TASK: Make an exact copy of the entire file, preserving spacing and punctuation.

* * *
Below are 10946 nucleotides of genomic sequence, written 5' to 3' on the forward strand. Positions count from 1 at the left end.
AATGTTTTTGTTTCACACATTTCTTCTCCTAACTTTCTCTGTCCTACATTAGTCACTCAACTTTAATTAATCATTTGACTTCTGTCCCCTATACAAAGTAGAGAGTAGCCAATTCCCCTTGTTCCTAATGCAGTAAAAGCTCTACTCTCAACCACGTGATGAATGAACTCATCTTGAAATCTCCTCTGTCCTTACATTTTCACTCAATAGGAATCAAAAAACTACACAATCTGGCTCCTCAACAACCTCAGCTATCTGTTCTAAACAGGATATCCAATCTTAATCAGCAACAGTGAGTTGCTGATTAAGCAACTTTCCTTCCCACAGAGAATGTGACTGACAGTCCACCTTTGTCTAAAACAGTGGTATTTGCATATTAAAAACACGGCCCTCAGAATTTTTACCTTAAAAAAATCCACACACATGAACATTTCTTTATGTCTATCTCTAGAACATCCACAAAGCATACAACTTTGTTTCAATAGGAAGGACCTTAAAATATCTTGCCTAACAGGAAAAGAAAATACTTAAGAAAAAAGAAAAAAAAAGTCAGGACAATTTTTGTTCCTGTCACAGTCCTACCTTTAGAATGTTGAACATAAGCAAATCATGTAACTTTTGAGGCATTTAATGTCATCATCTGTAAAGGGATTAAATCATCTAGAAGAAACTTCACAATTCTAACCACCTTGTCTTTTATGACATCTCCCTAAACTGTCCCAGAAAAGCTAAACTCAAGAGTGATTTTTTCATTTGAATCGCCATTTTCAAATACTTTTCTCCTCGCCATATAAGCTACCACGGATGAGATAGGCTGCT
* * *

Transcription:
Below are 10946 nucleotides of genomic sequence, written 5' to 3' on the forward strand. Positions count from 1 at the left end.
AATGTTTTTGTTTCACACATTTCTTCTCCTAACTTTCTCTGTCCTACATTAGTCACTCAACTTTAATTAATCATTTGACTTCTGTCCCCTATACAAAGTAGAGAGTAGCCAATTCCCCTTGTTCCTAATGCAGTAAAAGCTCTACTCTCAACCACGTGATGAATGAACTCATCTTGAAATCTCCTCTGTCCTTACATTTTCACTCAATAGGAATCAAAAAACTACACAATCTGGCTCCTCAACAACCTCAGCTATCTGTTCTAAACAGGATATCCAATCTTAATCAGCAACAGTGAGTTGCTGATTAAGCAACTTTCCTTCCCACAGAGAATGTGACTGACAGTCCACCTTTGTCTAAAACAGTGGTATTTGCATATTAAAAACACGGCCCTCAGAATTTTTACCTTAAAAAAATCCACACACATGAACATTTCTTTATGTCTATCTCTAGAACATCCACAAAGCATACAACTTTGTTTCAATAGGAAGGACCTTAAAATATCTTGCCTAACAGGAAAAGAAAATACTTAAGAAAAAAGAAAAAAAAAGTCAGGACAATTTTTGTTCCTGTCACAGTCCTACCTTTAGAATGTTGAACATAAGCAAATCATGTAACTTTTGAGGCATTTAATGTCATCATCTGTAAAGGGATTAAATCATCTAGAAGAAACTTCACAATTCTAACCACCTTGTCTTTTATGACATCTCCCTAAACTGTCCCAGAAAAGCTAAACTCAAGAGTGATTTTTTCATTTGAATCGCCATTTTCAAATACTTTTCTCCTCGCCATATAAGCTACCACGGATGAGATAGGCTGCT